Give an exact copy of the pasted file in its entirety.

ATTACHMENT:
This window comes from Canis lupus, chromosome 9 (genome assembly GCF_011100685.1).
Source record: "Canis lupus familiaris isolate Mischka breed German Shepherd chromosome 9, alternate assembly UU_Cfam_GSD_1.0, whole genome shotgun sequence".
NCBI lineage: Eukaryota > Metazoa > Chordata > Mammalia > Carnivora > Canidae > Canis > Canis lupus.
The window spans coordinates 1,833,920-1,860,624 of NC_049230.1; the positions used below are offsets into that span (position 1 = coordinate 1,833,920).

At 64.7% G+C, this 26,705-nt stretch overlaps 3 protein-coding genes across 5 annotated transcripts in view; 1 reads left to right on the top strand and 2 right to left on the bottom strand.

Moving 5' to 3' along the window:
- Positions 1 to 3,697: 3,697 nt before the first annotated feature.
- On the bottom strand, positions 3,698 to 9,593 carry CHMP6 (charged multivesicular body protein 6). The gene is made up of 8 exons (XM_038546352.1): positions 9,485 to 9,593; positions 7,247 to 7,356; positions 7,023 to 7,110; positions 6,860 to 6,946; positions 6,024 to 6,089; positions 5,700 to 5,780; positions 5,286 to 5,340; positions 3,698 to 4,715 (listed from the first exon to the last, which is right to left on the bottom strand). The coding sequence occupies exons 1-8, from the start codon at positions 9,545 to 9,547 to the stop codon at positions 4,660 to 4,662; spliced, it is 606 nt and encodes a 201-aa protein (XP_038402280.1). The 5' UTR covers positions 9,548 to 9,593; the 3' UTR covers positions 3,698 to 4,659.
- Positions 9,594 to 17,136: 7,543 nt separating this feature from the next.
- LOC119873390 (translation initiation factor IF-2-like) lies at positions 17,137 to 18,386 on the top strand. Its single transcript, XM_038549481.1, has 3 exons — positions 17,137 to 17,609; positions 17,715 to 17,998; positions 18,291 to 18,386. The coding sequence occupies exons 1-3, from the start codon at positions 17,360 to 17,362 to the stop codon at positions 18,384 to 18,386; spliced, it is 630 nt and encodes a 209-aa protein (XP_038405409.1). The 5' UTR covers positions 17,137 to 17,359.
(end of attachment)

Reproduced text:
This window comes from Canis lupus, chromosome 9 (genome assembly GCF_011100685.1).
Source record: "Canis lupus familiaris isolate Mischka breed German Shepherd chromosome 9, alternate assembly UU_Cfam_GSD_1.0, whole genome shotgun sequence".
NCBI lineage: Eukaryota > Metazoa > Chordata > Mammalia > Carnivora > Canidae > Canis > Canis lupus.
The window spans coordinates 1,833,920-1,860,624 of NC_049230.1; the positions used below are offsets into that span (position 1 = coordinate 1,833,920).

At 64.7% G+C, this 26,705-nt stretch overlaps 3 protein-coding genes across 5 annotated transcripts in view; 1 reads left to right on the top strand and 2 right to left on the bottom strand.

Moving 5' to 3' along the window:
- Positions 1 to 3,697: 3,697 nt before the first annotated feature.
- On the bottom strand, positions 3,698 to 9,593 carry CHMP6 (charged multivesicular body protein 6). The gene is made up of 8 exons (XM_038546352.1): positions 9,485 to 9,593; positions 7,247 to 7,356; positions 7,023 to 7,110; positions 6,860 to 6,946; positions 6,024 to 6,089; positions 5,700 to 5,780; positions 5,286 to 5,340; positions 3,698 to 4,715 (listed from the first exon to the last, which is right to left on the bottom strand). The coding sequence occupies exons 1-8, from the start codon at positions 9,545 to 9,547 to the stop codon at positions 4,660 to 4,662; spliced, it is 606 nt and encodes a 201-aa protein (XP_038402280.1). The 5' UTR covers positions 9,548 to 9,593; the 3' UTR covers positions 3,698 to 4,659.
- Positions 9,594 to 17,136: 7,543 nt separating this feature from the next.
- LOC119873390 (translation initiation factor IF-2-like) lies at positions 17,137 to 18,386 on the top strand. Its single transcript, XM_038549481.1, has 3 exons — positions 17,137 to 17,609; positions 17,715 to 17,998; positions 18,291 to 18,386. The coding sequence occupies exons 1-3, from the start codon at positions 17,360 to 17,362 to the stop codon at positions 18,384 to 18,386; spliced, it is 630 nt and encodes a 209-aa protein (XP_038405409.1). The 5' UTR covers positions 17,137 to 17,359.